Education, Gender and Maternal Health: Social and Public Goods

New York City – This week as the United Nations met to assess the Millennium Development Goals and what sustainable development goals should be like post 2015, Dianova International joined with notable faith inspired and community based organizations to present a parallel event to the Commission on the Status of Women, or CSW58.

Speakers participating in the event were Rev. Liberato C. Bautista, Assistant General Secretary for United Nations and International Affairs member of the General Board of Church and Society of the United Methodist Church; Shannon Trilli, Director of Global Health initiatives, United Methodist Committee on Relief  (UMCOR); Elizabeth Ketels, Vice President of Goldman Sachs and representative of Freedom from Fistula Foundation; and Mercedes Acevedo, a Nicaraguan tenth grade student of the high school and first year of Medium Agricultural Technician at the Dianova School “Esther del Rio -Las Marias”.

After Rev. Liberato C. Bautista, introduced the panel members, Susan Burton, Director for Women’s and Children Advocacy of the General Board of Church moderated the event. 

The panel discussion started with the lingering question on how to realize social justice for the women despite the structural and cultural barriers they still face or witness.

Later on, Mercedes narrated the story of her childhood growing up in a rural community with four other siblings and what it took to surmount the obstacles to finish her 10th grade in a Dianova run school. Presently a student at the Medium Agricultural technical school also run by the Dianova Nicaragua, she was grateful for the opportunities that are likely to come her way after her graduation from the technical school. 

Although their situation has somewhat improved in recent years, the vast majority of rural women in Nicaragua do not have the same opportunities that Mercedes had. As pointed out by Rafael Guerrero, Director General of the Dianova Foundation in Nicaragua, only 39% of women have access to primary education and 7% to secondary education in this country. As regards technical and university-level studies, only 0.3% and 1% of rural women have access to them respectively.

In addition to secondary education and technical studies, the Dianova Foundation in Nicaragua provides rural women with health education programs to help them acquire abilities and basic knowledge on issues related to family planning and sexuality amongst others.

As stated by Mr. Guerrero, while health and education are important for everyone, they are especially significant for rural women and girls. Not only because education is an entry point to other opportunities, but also because rural women's educational achievements can have a ripple effect across generations and within the family, nurturing confidence, self esteem and empowerment. In conclusion, Rafael Guerrero stressed that Dianova International has always been in the forefront in promoting gender equality and the empowerment of women.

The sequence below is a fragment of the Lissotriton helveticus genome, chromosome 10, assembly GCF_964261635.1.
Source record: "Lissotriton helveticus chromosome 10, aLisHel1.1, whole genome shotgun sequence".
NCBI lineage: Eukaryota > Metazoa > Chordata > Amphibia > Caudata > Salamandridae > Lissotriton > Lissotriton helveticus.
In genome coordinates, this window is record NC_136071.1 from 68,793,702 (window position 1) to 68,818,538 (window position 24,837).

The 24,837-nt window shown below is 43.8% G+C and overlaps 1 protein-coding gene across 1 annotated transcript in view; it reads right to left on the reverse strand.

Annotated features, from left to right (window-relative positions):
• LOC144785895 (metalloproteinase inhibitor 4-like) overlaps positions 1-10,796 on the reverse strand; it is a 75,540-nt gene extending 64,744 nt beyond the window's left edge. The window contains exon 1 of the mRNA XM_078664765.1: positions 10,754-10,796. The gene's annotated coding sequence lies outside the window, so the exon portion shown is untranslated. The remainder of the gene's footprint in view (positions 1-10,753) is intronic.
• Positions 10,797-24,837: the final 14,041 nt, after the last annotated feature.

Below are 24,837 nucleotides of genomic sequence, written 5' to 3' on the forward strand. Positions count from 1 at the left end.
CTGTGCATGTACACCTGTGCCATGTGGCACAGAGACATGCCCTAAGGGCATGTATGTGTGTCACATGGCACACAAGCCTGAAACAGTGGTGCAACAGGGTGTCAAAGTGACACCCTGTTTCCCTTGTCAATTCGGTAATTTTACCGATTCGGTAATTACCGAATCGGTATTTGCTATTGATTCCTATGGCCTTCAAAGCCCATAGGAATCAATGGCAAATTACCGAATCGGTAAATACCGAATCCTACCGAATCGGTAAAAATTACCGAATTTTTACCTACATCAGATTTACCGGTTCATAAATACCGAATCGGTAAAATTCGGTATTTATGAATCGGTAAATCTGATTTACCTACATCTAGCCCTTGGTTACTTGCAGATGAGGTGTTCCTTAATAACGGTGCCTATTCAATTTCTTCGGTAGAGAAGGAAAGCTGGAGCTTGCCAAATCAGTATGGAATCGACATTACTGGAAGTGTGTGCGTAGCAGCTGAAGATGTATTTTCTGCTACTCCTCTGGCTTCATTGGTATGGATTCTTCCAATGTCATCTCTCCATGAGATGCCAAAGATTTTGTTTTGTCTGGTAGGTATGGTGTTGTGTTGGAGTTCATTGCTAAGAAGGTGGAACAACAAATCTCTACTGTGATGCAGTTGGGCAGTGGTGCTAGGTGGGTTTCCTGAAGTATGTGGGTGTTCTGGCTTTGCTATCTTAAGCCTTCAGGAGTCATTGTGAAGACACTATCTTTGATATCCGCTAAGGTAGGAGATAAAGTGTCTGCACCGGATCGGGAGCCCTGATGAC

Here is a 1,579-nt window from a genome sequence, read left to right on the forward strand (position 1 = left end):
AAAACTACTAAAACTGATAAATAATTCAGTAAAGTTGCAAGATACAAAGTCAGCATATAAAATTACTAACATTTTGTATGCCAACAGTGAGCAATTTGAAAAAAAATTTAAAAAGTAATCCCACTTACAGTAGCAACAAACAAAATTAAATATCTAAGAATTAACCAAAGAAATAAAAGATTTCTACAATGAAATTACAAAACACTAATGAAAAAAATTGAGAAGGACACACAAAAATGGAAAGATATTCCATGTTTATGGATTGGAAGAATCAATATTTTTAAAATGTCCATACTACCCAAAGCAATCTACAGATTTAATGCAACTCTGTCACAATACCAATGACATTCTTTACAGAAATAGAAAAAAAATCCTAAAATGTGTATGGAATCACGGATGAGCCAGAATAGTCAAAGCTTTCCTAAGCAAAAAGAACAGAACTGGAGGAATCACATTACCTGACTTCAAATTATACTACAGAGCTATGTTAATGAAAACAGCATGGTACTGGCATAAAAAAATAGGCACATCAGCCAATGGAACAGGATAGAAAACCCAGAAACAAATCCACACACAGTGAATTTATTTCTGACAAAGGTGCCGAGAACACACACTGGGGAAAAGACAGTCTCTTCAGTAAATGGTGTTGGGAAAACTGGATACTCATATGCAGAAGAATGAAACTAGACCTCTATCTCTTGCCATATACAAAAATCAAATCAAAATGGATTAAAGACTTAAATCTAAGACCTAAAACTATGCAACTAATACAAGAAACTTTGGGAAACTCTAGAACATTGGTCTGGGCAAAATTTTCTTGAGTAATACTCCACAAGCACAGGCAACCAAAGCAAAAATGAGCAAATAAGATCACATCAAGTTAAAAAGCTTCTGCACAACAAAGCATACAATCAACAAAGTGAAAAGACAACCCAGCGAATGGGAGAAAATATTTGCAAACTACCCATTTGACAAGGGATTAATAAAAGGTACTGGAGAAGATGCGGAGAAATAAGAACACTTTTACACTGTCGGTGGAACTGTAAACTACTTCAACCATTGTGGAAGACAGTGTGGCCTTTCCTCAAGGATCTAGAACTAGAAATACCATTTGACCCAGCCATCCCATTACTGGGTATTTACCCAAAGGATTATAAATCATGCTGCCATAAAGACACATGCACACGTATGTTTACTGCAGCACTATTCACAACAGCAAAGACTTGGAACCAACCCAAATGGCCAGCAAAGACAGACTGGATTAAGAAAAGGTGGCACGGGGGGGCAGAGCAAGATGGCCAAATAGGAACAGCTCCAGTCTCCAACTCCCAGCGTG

Elizabeth Ketels then spoke about the scourge of fistula in Africa brought about by the lack of basic health care for women. Currently, about 2 million women in Africa are suffering from obstetric fistula caused by prolonged, obstructed childbirth and lack of access to maternity care. She despaired that only 5000 of then could be cared for and cured. The Freedom From Fistula Foundation has a number of projects of its own in Kenya, Sierra Leone and Malawi and also helps fund partner projects in Kenya, Liberia, Zambia and Ethiopia. She reiterated the need for the projects alliance with like-minded organizations. 

From her very rich experience as the Director of Global Health Initiatives, Shannon Trilli brought to light the unfortunate condition of women and children care in a number of countries. She also explained how enhancing the marital understanding between men and women could be very productive for women and children care, for example through a proper understanding of the use of contraceptives. She then outlined the many areas UMCOR is involved in, and more specifically the issues of health, sanitation, poverty, sustainable agriculture and nutrition, and the commitment of UMCOR to address the root causes of these problems, empowering hospitals, schools, churches and other stakeholders. Ms Trilli eventually praised Mercedes Acevedo as the investment and result of the vision of Dianova.

During the session participants have also emphasized the role of religious based and faith-inspired aid and development organizations, stressing that many of them are often wildly successful in their host countries because faith can serve as a point of departure for dialogue between radically different groups and populations.

In conclusion, Rev. Liberato Bautista acknowledged the presence of the different staff of the organizations that participated to the event. He also stressed that such an event had set an example of coherence and collaboration, an example of bringing our thoughts and joining together in a "global partnership for development", as stated in MDG goal number 8, in order to be able some day to fulfill all the other goals. Then, following a lively audience participation the side-event finally came to an end with many useful viewpoints.